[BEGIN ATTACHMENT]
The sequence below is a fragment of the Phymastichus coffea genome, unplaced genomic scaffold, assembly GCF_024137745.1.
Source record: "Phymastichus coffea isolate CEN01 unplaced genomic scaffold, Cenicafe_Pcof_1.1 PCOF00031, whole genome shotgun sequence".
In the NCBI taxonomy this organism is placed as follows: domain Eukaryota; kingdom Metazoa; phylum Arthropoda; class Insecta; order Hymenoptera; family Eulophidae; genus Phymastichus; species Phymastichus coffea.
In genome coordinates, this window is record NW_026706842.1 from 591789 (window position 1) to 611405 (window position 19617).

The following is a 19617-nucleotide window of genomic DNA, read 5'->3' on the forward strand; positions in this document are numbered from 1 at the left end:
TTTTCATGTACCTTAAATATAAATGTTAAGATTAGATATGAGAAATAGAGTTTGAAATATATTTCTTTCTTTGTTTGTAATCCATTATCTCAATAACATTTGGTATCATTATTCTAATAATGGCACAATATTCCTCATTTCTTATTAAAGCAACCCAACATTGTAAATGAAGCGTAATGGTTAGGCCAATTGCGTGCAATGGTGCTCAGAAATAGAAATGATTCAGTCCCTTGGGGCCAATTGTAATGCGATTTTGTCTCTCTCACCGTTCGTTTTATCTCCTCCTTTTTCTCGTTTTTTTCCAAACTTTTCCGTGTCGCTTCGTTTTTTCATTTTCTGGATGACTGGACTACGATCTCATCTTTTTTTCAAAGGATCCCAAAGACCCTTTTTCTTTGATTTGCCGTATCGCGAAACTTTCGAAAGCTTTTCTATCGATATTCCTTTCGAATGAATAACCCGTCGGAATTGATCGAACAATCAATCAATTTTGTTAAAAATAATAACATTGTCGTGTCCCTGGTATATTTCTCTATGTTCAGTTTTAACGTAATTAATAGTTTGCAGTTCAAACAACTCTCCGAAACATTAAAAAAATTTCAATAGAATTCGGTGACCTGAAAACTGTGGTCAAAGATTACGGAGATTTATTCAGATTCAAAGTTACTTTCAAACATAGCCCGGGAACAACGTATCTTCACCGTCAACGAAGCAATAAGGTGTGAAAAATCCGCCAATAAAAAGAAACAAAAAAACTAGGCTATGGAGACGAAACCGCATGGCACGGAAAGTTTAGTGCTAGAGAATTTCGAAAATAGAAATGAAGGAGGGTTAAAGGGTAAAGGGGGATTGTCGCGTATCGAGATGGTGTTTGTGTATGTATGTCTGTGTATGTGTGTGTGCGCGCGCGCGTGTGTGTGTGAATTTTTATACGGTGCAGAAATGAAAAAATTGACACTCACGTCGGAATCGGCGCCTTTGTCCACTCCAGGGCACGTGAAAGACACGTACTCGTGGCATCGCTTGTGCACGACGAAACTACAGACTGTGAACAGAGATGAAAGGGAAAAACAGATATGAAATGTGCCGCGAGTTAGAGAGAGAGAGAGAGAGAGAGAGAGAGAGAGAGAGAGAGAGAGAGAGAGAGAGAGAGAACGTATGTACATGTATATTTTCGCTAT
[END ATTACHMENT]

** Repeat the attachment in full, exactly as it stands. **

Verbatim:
The sequence below is a fragment of the Phymastichus coffea genome, unplaced genomic scaffold, assembly GCF_024137745.1.
Source record: "Phymastichus coffea isolate CEN01 unplaced genomic scaffold, Cenicafe_Pcof_1.1 PCOF00031, whole genome shotgun sequence".
In the NCBI taxonomy this organism is placed as follows: domain Eukaryota; kingdom Metazoa; phylum Arthropoda; class Insecta; order Hymenoptera; family Eulophidae; genus Phymastichus; species Phymastichus coffea.
In genome coordinates, this window is record NW_026706842.1 from 591789 (window position 1) to 611405 (window position 19617).

The following is a 19617-nucleotide window of genomic DNA, read 5'->3' on the forward strand; positions in this document are numbered from 1 at the left end:
TTTTCATGTACCTTAAATATAAATGTTAAGATTAGATATGAGAAATAGAGTTTGAAATATATTTCTTTCTTTGTTTGTAATCCATTATCTCAATAACATTTGGTATCATTATTCTAATAATGGCACAATATTCCTCATTTCTTATTAAAGCAACCCAACATTGTAAATGAAGCGTAATGGTTAGGCCAATTGCGTGCAATGGTGCTCAGAAATAGAAATGATTCAGTCCCTTGGGGCCAATTGTAATGCGATTTTGTCTCTCTCACCGTTCGTTTTATCTCCTCCTTTTTCTCGTTTTTTTCCAAACTTTTCCGTGTCGCTTCGTTTTTTCATTTTCTGGATGACTGGACTACGATCTCATCTTTTTTTCAAAGGATCCCAAAGACCCTTTTTCTTTGATTTGCCGTATCGCGAAACTTTCGAAAGCTTTTCTATCGATATTCCTTTCGAATGAATAACCCGTCGGAATTGATCGAACAATCAATCAATTTTGTTAAAAATAATAACATTGTCGTGTCCCTGGTATATTTCTCTATGTTCAGTTTTAACGTAATTAATAGTTTGCAGTTCAAACAACTCTCCGAAACATTAAAAAAATTTCAATAGAATTCGGTGACCTGAAAACTGTGGTCAAAGATTACGGAGATTTATTCAGATTCAAAGTTACTTTCAAACATAGCCCGGGAACAACGTATCTTCACCGTCAACGAAGCAATAAGGTGTGAAAAATCCGCCAATAAAAAGAAACAAAAAAACTAGGCTATGGAGACGAAACCGCATGGCACGGAAAGTTTAGTGCTAGAGAATTTCGAAAATAGAAATGAAGGAGGGTTAAAGGGTAAAGGGGGATTGTCGCGTATCGAGATGGTGTTTGTGTATGTATGTCTGTGTATGTGTGTGTGCGCGCGCGCGTGTGTGTGTGAATTTTTATACGGTGCAGAAATGAAAAAATTGACACTCACGTCGGAATCGGCGCCTTTGTCCACTCCAGGGCACGTGAAAGACACGTACTCGTGGCATCGCTTGTGCACGACGAAACTACAGACTGTGAACAGAGATGAAAGGGAAAAACAGATATGAAATGTGCCGCGAGTTAGAGAGAGAGAGAGAGAGAGAGAGAGAGAGAGAGAGAGAGAGAGAGAGAGAGAGAGAGAACGTATGTACATGTATATTTTCGCTAT